There are many programs available on the computer and phone that we calculate a some of these fabrics and cutting instructions for you. My favorite is QuiltingCalc by Robert Kaufman which is available as a free phone app. It will calculate borders, binding, backing, and some other calculations.

If Ninja Bears was a full, for purchase, quilt pattern, then I would probably made the quilt pattern contain 5 sizes (baby, lap, twin, queen, and king) and also include additional options such as using 3 different yardages for the stars instead of pre-cuts. I would use the method described above to calculate and keep all of the numbers for all of the different options organized.

I really like this systematic approach (probably because I am an engineer) because it will keep your math organized and minimize the chance of forgetting a piece of the block or cutting or yardage calculations and works for very simple quilts all the way up to very complex quilts.

Christa from Christa Quilts has a great post about Quilty Math including some typical quilt sizes and fabric piece size calculations. She also did a Modern Quilt Guild webinar on quilt math that if you are a member of the MQG you can view here.

Join me this Wednesday (the 17th) for Topic VI – Computer Programs :)

If Ninja Bears was a full, for purchase, quilt pattern, then I would probably made the quilt pattern contain 5 sizes (baby, lap, twin, queen, and king) and also include additional options such as using 3 different yardages for the stars instead of pre-cuts. I would use the method described above to calculate and keep all of the numbers for all of the different options organized.

I really like this systematic approach (probably because I am an engineer) because it will keep your math organized and minimize the chance of forgetting a piece of the block or cutting or yardage calculations and works for very simple quilts all the way up to very complex quilts.

Christa from Christa Quilts has a great post about Quilty Math including some typical quilt sizes and fabric piece size calculations. She also did a Modern Quilt Guild webinar on quilt math that if you are a member of the MQG you can view here.

Join me this Wednesday (the 17th) for Topic VI – Computer Programs :)

Great post. (and just the way I do it!)

ReplyDeleteThis is fantastic! When I calculate my yardage, I add an additional 10% for miscuts and then round to the nearest 1/8th of a yard. I think that is also what Christa recommended in her MQG webinar. I like your approach of thoughtfully adding the largest width of fabric, though.

ReplyDeleteYou might also consider that most quilters (at least those I know) will purchase yardage greater than the fabric requirements. For example, if you list 1 5/8 yard for the background fabric, then they'll purchase 2 yards - just in case. Even if you add additional for mis-cuts, if you don't explicitly say that in the pattern, the average quilter will buy more. Now, I don't think you should shortchange your yardage in the pattern, because somebody will buy just exactly the yardage you specify. However, if you're rounding up and it comes to 2 yards but you really just need 1 3/4 for the exact number of block pieces, then don't round up because most quilters will buy 2 yards anyway. If you say it requires 2 yards, they'll at least get 2 1/4, if not 2 1/2. That's an additional half to 3/4 yards that may be unnecessary. And while we don't mind adding fabric to our stashes, having lots of leftovers every time should not be the goal. Unless you really like the fabric!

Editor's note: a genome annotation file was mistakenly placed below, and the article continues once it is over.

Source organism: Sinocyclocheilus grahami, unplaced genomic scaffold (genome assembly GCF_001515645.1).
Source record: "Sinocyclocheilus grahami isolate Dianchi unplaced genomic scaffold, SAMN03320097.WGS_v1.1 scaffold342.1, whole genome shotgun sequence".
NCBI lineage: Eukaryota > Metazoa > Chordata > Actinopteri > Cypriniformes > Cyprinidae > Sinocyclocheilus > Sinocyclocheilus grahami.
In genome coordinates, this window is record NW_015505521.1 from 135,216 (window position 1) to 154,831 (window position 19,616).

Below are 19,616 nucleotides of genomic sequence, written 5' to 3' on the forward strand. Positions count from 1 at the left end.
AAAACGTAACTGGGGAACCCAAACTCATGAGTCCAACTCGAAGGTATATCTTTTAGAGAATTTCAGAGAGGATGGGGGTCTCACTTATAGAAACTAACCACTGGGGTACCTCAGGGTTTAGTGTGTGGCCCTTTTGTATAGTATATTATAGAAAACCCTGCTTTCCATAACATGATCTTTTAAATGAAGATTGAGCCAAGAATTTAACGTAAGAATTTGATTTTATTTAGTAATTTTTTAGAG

ReplyDeleteI agree with you, lalaluu! That is how I purchase, too. I did spend one day awhile back helping a friend in her quilt shop on a day when she had multiple bus tours coming and was surprised how many people asked for exactly 20 inches or 1 3/8 yards. Some quilters are more focused on those types of details than I am. :)

DeleteThis is a very good point and something I think that all pattern designers think about. My goal when giving yardages is to have a little wiggle room but not too much left over. Quilters can buy extra by rounding up if they like, but they know what will work (so they can see if fabric they already have might be enough for the quilt).

DeleteThanks!

Cheryl

Such a clear explanation. I love the math part, but, it is helpful to see it all laid out like this.

ReplyDeleteThis was a very clear walk through of your process. I'm glad you explained how how you deal with the "extra" yardage as I think this can be tricky when the yardage needed ends up being exact. I really like seeing the chart of calculations. I generally do pretty much what you do but on loose pieces of paper. Since I tend to refigure the yardage several times, I can end up with several different pieces of paper. Same figures but multiple pieces of paper gets messy. I'd like to get a good system down so it's consistent and really like plugging the numbers in to a master chart.

ReplyDeleteAnother nice clear post.... I wsa going to ask about how much extra you allow for squaring off, etc... and how much... but see there's already a bit of a discussion about the topic in the comments! As a 'scrooge' (although I'm a scrap lover so that a contradiction!) I hate to have too much fabric leftover when I buy for a pattern but understand that not everyone likes that and always wonder how much extra to allow in the pattern writing process.

ReplyDeleteA very good post. Quilt math isn't hard, it's just easy to miss something if you don't have a system.

ReplyDeleteOh ditto to the quilt math, LOVE it! That is how I calculated my first pattern, glad to see I had the right thought process. The clear system you laid out definitely helps sort through the pattern and not miss anything! Another well done post in a great series. Learning so much!

ReplyDeleteThis is fabulous, Cheryl! The math was easy to follow and I am glad you talked about adding a little extra yardage.

ReplyDelete-Soma

Thanks Soma! The math usually is not that neat when I do it for a real pattern :)

DeleteCheryl

Thank you so much! I struggle with the math sometimes and how to present it. I can usually figure it out but struggle to write down exactly how I did it. Looking forward to watching Christa's webinar as well. Thanks.

ReplyDeleteThis is super clear, and also how I do the math...minus the very neat and organized chart format! What a great idea!! Thank you!!!

ReplyDeleteA very clear and logical way of breaking down a quilt design Cheryl - wonderful lesson! I like that you add in a little leeway.. very important for those who prewash fabrics.

ReplyDelete